As time passes, Tiger Woods' biggest problem won't be the cocktail waitresses. It will be on the course.
TPC Boston's Deutsche Bank Championship will take place this coming September 3-6, and Tiger Woods' foundation will again be its primary charitable partner.
As a Fed-Ex Cup event though, only the top 100 players on the Fed-Ex points list are invited. Woods, because of his sparse playing schedule, is ranked 111th. If he doesn't crack the top 100, he won't get to play — charity sponsorship or not.
The tournament has raised upwards of $17 million for charity since its inception seven years ago, and much of that money has gone to Woods' learning center. Local charities are the other recipients.
Despite Woods' scandals, the partnership between his foundation and the Norton, Mass. event will not be broken.
"They've been a great partner," tournament director Seth Waugh said. "I'm a big believer that when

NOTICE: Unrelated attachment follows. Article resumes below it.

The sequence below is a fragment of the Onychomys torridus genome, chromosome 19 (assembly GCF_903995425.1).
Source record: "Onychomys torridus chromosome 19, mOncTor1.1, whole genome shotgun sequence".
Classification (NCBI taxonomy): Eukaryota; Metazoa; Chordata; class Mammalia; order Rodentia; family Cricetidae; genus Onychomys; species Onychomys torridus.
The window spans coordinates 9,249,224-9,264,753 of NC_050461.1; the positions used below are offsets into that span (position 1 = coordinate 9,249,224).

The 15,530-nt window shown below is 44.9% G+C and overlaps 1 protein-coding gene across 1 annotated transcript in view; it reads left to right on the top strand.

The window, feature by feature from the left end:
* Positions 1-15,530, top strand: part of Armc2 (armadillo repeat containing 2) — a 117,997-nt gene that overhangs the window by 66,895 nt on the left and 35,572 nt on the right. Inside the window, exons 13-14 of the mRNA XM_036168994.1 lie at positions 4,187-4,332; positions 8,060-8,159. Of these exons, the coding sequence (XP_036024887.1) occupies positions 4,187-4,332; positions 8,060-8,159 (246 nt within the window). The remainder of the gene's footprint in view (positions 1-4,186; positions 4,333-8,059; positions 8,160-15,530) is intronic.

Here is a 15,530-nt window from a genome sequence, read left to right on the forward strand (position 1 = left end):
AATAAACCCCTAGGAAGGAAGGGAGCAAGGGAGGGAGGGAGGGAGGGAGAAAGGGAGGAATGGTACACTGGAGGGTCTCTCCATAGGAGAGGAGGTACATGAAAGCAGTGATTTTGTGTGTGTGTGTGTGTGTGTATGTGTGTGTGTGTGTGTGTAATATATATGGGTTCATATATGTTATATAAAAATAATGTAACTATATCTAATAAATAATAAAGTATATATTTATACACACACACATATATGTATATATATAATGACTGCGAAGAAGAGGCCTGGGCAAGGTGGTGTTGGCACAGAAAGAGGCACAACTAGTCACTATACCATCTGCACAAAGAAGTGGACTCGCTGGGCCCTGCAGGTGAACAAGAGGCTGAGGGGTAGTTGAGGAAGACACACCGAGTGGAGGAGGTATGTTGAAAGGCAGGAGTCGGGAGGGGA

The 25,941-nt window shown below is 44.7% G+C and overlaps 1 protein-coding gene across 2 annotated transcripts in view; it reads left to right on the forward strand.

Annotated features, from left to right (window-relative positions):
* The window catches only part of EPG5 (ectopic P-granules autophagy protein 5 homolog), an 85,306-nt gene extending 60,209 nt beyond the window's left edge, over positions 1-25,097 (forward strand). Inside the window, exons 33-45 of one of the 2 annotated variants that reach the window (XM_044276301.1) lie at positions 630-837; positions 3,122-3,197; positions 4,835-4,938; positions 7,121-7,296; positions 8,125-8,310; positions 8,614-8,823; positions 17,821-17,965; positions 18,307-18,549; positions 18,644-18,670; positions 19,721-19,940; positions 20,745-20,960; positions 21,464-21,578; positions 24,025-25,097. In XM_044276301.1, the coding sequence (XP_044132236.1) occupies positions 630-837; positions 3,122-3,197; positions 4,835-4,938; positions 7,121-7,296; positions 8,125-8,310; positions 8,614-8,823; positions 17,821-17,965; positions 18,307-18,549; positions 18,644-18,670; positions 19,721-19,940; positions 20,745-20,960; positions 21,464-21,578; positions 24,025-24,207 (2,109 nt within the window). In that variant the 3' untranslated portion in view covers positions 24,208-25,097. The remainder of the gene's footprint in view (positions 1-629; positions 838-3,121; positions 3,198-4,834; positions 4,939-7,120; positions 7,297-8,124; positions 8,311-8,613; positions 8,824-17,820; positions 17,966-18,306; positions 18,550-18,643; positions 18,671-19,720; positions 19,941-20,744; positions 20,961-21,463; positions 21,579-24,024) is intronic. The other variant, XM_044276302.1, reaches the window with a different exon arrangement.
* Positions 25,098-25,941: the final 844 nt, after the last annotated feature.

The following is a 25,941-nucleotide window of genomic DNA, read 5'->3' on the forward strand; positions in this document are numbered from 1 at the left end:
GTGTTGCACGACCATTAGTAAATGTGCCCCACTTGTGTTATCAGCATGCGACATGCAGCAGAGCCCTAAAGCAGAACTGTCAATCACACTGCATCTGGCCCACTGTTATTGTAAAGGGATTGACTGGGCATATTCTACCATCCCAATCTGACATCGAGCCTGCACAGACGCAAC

you have great partners and they need help, that you help them, you
don't abandon them. Obviously, they have issues. We're excited and proud
to be partners with them."
The economic impact on the local community, though, may be just as significant as the charitable contributions. The $7.5 million purse tournament injected over $61 million dollars into the region in 2009 via commerce, sponsorships, and indirect profits.
Woods missing the event could possibly put a minor damper on those effects.
Obviously, Woods' personal struggles have cost him money through a divorce and lost sponsorships, but the dimming of golf's brightest star will likely also detract from the money created by the sport as a whole.
Still, the Deutsche Bank Championship looks to again be a great economic success for the community, and Woods' foundation will continue to be involved.
Hopefully, Woods will be too.